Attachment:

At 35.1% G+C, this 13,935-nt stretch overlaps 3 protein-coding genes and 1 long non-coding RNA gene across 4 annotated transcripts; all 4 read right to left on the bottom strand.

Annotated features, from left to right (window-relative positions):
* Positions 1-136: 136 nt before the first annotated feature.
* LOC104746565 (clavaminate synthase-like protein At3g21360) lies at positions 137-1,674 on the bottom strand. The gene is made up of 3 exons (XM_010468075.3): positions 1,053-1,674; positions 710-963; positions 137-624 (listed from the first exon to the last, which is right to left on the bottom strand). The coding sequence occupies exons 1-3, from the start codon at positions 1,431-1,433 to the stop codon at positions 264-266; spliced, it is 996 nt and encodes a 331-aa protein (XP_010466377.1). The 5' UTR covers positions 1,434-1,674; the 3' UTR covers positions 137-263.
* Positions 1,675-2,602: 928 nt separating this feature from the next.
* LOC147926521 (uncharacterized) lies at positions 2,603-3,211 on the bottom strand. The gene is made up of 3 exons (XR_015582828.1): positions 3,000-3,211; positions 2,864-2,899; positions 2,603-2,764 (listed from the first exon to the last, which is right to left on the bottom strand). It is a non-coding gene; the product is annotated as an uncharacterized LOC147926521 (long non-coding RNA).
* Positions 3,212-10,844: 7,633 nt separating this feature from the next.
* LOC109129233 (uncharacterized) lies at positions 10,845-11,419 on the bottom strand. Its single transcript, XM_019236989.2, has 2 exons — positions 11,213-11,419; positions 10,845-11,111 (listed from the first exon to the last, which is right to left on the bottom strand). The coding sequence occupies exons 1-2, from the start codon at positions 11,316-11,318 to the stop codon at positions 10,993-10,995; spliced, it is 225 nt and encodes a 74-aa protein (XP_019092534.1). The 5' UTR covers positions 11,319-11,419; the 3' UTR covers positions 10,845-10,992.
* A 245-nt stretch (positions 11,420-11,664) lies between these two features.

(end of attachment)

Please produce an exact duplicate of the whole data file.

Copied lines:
At 35.1% G+C, this 13,935-nt stretch overlaps 3 protein-coding genes and 1 long non-coding RNA gene across 4 annotated transcripts; all 4 read right to left on the bottom strand.

Annotated features, from left to right (window-relative positions):
* Positions 1-136: 136 nt before the first annotated feature.
* LOC104746565 (clavaminate synthase-like protein At3g21360) lies at positions 137-1,674 on the bottom strand. The gene is made up of 3 exons (XM_010468075.3): positions 1,053-1,674; positions 710-963; positions 137-624 (listed from the first exon to the last, which is right to left on the bottom strand). The coding sequence occupies exons 1-3, from the start codon at positions 1,431-1,433 to the stop codon at positions 264-266; spliced, it is 996 nt and encodes a 331-aa protein (XP_010466377.1). The 5' UTR covers positions 1,434-1,674; the 3' UTR covers positions 137-263.
* Positions 1,675-2,602: 928 nt separating this feature from the next.
* LOC147926521 (uncharacterized) lies at positions 2,603-3,211 on the bottom strand. The gene is made up of 3 exons (XR_015582828.1): positions 3,000-3,211; positions 2,864-2,899; positions 2,603-2,764 (listed from the first exon to the last, which is right to left on the bottom strand). It is a non-coding gene; the product is annotated as an uncharacterized LOC147926521 (long non-coding RNA).
* Positions 3,212-10,844: 7,633 nt separating this feature from the next.
* LOC109129233 (uncharacterized) lies at positions 10,845-11,419 on the bottom strand. Its single transcript, XM_019236989.2, has 2 exons — positions 11,213-11,419; positions 10,845-11,111 (listed from the first exon to the last, which is right to left on the bottom strand). The coding sequence occupies exons 1-2, from the start codon at positions 11,316-11,318 to the stop codon at positions 10,993-10,995; spliced, it is 225 nt and encodes a 74-aa protein (XP_019092534.1). The 5' UTR covers positions 11,319-11,419; the 3' UTR covers positions 10,845-10,992.
* A 245-nt stretch (positions 11,420-11,664) lies between these two features.